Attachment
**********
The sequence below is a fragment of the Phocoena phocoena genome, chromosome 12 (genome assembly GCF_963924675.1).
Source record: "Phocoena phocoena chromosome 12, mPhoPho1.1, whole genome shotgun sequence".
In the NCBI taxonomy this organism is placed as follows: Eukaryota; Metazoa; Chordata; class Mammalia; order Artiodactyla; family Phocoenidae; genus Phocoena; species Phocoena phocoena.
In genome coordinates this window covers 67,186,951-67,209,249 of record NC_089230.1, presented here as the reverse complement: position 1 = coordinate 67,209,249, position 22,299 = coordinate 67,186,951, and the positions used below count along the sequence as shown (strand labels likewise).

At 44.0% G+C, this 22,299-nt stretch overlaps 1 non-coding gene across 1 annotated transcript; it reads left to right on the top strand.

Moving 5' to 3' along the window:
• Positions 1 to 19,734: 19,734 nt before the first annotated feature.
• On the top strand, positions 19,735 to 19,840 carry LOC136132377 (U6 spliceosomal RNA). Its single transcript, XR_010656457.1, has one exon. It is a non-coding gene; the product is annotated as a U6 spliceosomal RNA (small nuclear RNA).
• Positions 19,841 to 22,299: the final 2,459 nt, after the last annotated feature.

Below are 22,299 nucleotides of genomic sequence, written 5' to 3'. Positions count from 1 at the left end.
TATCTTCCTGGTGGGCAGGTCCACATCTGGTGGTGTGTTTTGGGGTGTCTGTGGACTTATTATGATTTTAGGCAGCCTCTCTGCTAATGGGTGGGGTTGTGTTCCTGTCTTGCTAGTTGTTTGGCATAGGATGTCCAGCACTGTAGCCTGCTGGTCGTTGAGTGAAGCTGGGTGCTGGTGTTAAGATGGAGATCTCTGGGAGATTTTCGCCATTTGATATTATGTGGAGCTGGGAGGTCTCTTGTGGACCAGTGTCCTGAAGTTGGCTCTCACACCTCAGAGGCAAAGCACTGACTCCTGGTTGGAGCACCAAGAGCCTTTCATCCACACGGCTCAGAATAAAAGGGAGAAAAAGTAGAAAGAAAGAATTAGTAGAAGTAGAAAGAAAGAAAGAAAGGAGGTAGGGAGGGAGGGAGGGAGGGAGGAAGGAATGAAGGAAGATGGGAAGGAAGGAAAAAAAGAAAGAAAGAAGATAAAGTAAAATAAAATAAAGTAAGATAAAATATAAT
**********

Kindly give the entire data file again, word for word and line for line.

The sequence below is a fragment of the Phocoena phocoena genome, chromosome 12 (genome assembly GCF_963924675.1).
Source record: "Phocoena phocoena chromosome 12, mPhoPho1.1, whole genome shotgun sequence".
In the NCBI taxonomy this organism is placed as follows: Eukaryota; Metazoa; Chordata; class Mammalia; order Artiodactyla; family Phocoenidae; genus Phocoena; species Phocoena phocoena.
In genome coordinates this window covers 67,186,951-67,209,249 of record NC_089230.1, presented here as the reverse complement: position 1 = coordinate 67,209,249, position 22,299 = coordinate 67,186,951, and the positions used below count along the sequence as shown (strand labels likewise).

At 44.0% G+C, this 22,299-nt stretch overlaps 1 non-coding gene across 1 annotated transcript; it reads left to right on the top strand.

Moving 5' to 3' along the window:
• Positions 1 to 19,734: 19,734 nt before the first annotated feature.
• On the top strand, positions 19,735 to 19,840 carry LOC136132377 (U6 spliceosomal RNA). Its single transcript, XR_010656457.1, has one exon. It is a non-coding gene; the product is annotated as a U6 spliceosomal RNA (small nuclear RNA).
• Positions 19,841 to 22,299: the final 2,459 nt, after the last annotated feature.

Below are 22,299 nucleotides of genomic sequence, written 5' to 3'. Positions count from 1 at the left end.
TATCTTCCTGGTGGGCAGGTCCACATCTGGTGGTGTGTTTTGGGGTGTCTGTGGACTTATTATGATTTTAGGCAGCCTCTCTGCTAATGGGTGGGGTTGTGTTCCTGTCTTGCTAGTTGTTTGGCATAGGATGTCCAGCACTGTAGCCTGCTGGTCGTTGAGTGAAGCTGGGTGCTGGTGTTAAGATGGAGATCTCTGGGAGATTTTCGCCATTTGATATTATGTGGAGCTGGGAGGTCTCTTGTGGACCAGTGTCCTGAAGTTGGCTCTCACACCTCAGAGGCAAAGCACTGACTCCTGGTTGGAGCACCAAGAGCCTTTCATCCACACGGCTCAGAATAAAAGGGAGAAAAAGTAGAAAGAAAGAATTAGTAGAAGTAGAAAGAAAGAAAGAAAGGAGGTAGGGAGGGAGGGAGGGAGGGAGGAAGGAATGAAGGAAGATGGGAAGGAAGGAAAAAAAGAAAGAAAGAAGATAAAGTAAAATAAAATAAAGTAAGATAAAATATAAT